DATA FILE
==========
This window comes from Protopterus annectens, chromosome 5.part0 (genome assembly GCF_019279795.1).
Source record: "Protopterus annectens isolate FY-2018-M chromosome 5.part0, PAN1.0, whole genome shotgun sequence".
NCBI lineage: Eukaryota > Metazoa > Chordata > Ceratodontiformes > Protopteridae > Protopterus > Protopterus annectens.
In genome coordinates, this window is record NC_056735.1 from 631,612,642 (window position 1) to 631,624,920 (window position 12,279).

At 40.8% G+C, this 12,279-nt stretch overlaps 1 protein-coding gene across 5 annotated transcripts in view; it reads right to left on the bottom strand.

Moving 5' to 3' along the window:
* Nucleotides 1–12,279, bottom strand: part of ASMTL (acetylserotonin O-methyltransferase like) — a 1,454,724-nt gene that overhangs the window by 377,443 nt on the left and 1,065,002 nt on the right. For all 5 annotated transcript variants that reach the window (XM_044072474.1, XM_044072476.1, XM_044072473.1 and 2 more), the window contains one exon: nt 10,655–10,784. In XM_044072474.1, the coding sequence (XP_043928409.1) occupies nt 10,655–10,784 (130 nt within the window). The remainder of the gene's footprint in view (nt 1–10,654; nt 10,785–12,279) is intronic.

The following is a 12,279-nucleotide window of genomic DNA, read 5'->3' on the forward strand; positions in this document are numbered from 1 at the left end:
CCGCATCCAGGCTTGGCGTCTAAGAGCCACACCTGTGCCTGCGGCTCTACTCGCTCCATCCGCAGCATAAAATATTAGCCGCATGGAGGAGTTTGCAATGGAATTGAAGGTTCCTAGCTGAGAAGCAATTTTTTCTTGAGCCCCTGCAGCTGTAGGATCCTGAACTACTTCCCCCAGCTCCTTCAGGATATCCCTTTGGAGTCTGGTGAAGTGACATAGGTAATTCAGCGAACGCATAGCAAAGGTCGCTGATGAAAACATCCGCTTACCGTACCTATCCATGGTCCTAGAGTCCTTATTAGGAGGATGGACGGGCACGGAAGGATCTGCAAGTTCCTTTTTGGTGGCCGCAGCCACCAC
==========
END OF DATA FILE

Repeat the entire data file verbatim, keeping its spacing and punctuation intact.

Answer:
This window comes from Protopterus annectens, chromosome 5.part0 (genome assembly GCF_019279795.1).
Source record: "Protopterus annectens isolate FY-2018-M chromosome 5.part0, PAN1.0, whole genome shotgun sequence".
NCBI lineage: Eukaryota > Metazoa > Chordata > Ceratodontiformes > Protopteridae > Protopterus > Protopterus annectens.
In genome coordinates, this window is record NC_056735.1 from 631,612,642 (window position 1) to 631,624,920 (window position 12,279).

At 40.8% G+C, this 12,279-nt stretch overlaps 1 protein-coding gene across 5 annotated transcripts in view; it reads right to left on the bottom strand.

Moving 5' to 3' along the window:
* Nucleotides 1–12,279, bottom strand: part of ASMTL (acetylserotonin O-methyltransferase like) — a 1,454,724-nt gene that overhangs the window by 377,443 nt on the left and 1,065,002 nt on the right. For all 5 annotated transcript variants that reach the window (XM_044072474.1, XM_044072476.1, XM_044072473.1 and 2 more), the window contains one exon: nt 10,655–10,784. In XM_044072474.1, the coding sequence (XP_043928409.1) occupies nt 10,655–10,784 (130 nt within the window). The remainder of the gene's footprint in view (nt 1–10,654; nt 10,785–12,279) is intronic.

The following is a 12,279-nucleotide window of genomic DNA, read 5'->3' on the forward strand; positions in this document are numbered from 1 at the left end:
CCGCATCCAGGCTTGGCGTCTAAGAGCCACACCTGTGCCTGCGGCTCTACTCGCTCCATCCGCAGCATAAAATATTAGCCGCATGGAGGAGTTTGCAATGGAATTGAAGGTTCCTAGCTGAGAAGCAATTTTTTCTTGAGCCCCTGCAGCTGTAGGATCCTGAACTACTTCCCCCAGCTCCTTCAGGATATCCCTTTGGAGTCTGGTGAAGTGACATAGGTAATTCAGCGAACGCATAGCAAAGGTCGCTGATGAAAACATCCGCTTACCGTACCTATCCATGGTCCTAGAGTCCTTATTAGGAGGATGGACGGGCACGGAAGGATCTGCAAGTTCCTTTTTGGTGGCCGCAGCCACCAC